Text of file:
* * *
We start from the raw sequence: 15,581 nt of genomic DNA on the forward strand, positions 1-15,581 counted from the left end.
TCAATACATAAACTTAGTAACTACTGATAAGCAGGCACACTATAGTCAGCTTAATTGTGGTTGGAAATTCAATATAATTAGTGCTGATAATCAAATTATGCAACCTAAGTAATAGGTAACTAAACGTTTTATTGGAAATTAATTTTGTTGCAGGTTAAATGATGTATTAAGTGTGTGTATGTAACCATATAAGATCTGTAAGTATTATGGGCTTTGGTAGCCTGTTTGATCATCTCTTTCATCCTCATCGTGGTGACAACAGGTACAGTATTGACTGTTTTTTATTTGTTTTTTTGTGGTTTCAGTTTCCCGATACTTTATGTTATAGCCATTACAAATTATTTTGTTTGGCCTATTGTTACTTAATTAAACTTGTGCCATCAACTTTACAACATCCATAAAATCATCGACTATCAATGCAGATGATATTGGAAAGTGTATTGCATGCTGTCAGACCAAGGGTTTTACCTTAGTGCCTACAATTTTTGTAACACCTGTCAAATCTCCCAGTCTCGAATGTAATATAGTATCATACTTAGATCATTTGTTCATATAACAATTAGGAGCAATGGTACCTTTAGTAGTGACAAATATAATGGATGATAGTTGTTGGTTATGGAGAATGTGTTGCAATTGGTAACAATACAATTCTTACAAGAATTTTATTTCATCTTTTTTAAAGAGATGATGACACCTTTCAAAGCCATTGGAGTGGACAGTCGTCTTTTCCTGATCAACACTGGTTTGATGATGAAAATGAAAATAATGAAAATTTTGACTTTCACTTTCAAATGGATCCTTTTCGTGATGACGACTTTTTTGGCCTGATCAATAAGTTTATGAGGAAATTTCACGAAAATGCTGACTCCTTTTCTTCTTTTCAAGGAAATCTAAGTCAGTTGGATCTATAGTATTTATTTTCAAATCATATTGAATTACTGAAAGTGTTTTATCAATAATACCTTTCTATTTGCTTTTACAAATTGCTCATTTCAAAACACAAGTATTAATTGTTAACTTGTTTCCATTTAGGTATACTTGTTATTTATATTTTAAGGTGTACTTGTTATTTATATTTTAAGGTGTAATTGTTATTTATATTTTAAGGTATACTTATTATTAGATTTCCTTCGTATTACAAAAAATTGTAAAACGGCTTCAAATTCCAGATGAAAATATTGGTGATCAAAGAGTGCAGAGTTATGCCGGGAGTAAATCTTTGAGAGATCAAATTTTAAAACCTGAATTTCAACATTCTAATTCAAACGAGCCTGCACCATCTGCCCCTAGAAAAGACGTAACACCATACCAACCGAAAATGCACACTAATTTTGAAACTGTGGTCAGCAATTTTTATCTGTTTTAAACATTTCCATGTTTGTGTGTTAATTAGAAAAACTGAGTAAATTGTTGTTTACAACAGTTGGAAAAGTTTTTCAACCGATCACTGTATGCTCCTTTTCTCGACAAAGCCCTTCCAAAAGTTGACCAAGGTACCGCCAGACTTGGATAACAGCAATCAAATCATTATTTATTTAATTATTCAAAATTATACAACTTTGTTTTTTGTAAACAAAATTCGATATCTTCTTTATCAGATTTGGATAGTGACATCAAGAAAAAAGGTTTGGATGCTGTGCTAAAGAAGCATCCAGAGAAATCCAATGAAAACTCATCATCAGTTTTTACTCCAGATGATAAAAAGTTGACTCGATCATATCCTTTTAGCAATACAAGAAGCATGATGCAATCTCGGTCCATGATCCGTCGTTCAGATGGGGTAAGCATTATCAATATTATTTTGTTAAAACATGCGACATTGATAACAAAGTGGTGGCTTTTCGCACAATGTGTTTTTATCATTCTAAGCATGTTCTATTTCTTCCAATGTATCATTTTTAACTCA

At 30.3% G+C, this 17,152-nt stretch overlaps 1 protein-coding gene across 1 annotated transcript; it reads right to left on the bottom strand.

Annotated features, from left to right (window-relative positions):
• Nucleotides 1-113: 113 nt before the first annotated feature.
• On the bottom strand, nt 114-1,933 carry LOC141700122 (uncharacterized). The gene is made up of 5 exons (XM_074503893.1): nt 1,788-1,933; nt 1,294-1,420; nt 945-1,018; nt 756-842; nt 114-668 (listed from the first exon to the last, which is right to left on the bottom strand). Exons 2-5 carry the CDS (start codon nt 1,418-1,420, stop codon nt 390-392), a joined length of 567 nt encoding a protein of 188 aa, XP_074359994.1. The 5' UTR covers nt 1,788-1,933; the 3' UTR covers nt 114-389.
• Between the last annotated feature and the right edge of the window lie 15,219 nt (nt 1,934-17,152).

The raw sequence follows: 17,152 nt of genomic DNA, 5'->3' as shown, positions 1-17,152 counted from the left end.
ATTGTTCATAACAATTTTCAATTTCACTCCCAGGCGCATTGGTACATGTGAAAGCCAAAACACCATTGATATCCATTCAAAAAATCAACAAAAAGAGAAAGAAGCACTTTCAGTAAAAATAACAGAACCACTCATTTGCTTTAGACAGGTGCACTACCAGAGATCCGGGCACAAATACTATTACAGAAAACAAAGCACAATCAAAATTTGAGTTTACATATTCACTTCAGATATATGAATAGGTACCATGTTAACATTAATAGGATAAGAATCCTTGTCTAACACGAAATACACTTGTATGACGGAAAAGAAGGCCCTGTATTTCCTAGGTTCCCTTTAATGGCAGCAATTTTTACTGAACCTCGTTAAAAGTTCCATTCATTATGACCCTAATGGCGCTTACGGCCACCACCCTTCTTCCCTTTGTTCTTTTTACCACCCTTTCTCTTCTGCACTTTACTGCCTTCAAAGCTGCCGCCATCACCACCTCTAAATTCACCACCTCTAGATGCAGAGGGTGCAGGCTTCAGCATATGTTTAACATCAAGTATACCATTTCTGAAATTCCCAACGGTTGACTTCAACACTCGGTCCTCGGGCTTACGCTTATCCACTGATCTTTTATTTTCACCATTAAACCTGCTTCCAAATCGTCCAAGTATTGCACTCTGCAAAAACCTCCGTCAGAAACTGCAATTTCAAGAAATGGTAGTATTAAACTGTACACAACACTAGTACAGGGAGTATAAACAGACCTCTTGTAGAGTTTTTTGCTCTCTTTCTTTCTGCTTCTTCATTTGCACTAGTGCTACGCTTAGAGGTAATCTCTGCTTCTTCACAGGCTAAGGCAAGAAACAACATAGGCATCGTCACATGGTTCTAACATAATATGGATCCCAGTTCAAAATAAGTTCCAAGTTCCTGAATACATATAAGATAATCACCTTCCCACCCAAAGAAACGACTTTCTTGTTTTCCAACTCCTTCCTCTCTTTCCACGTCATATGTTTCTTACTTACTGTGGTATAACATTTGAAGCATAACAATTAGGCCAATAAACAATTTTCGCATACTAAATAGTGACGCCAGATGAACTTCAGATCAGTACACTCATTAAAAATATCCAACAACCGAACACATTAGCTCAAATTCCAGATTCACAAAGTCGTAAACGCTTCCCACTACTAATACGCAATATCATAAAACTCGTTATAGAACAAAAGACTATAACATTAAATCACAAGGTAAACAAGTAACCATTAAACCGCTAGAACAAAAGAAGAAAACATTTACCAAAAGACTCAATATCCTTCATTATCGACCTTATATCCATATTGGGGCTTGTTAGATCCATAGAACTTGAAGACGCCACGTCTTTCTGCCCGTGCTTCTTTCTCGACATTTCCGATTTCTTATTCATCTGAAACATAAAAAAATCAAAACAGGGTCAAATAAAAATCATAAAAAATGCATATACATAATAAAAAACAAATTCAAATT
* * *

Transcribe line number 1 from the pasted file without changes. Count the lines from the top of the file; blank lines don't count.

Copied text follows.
We start from the raw sequence: 15,581 nt of genomic DNA on the forward strand, positions 1-15,581 counted from the left end.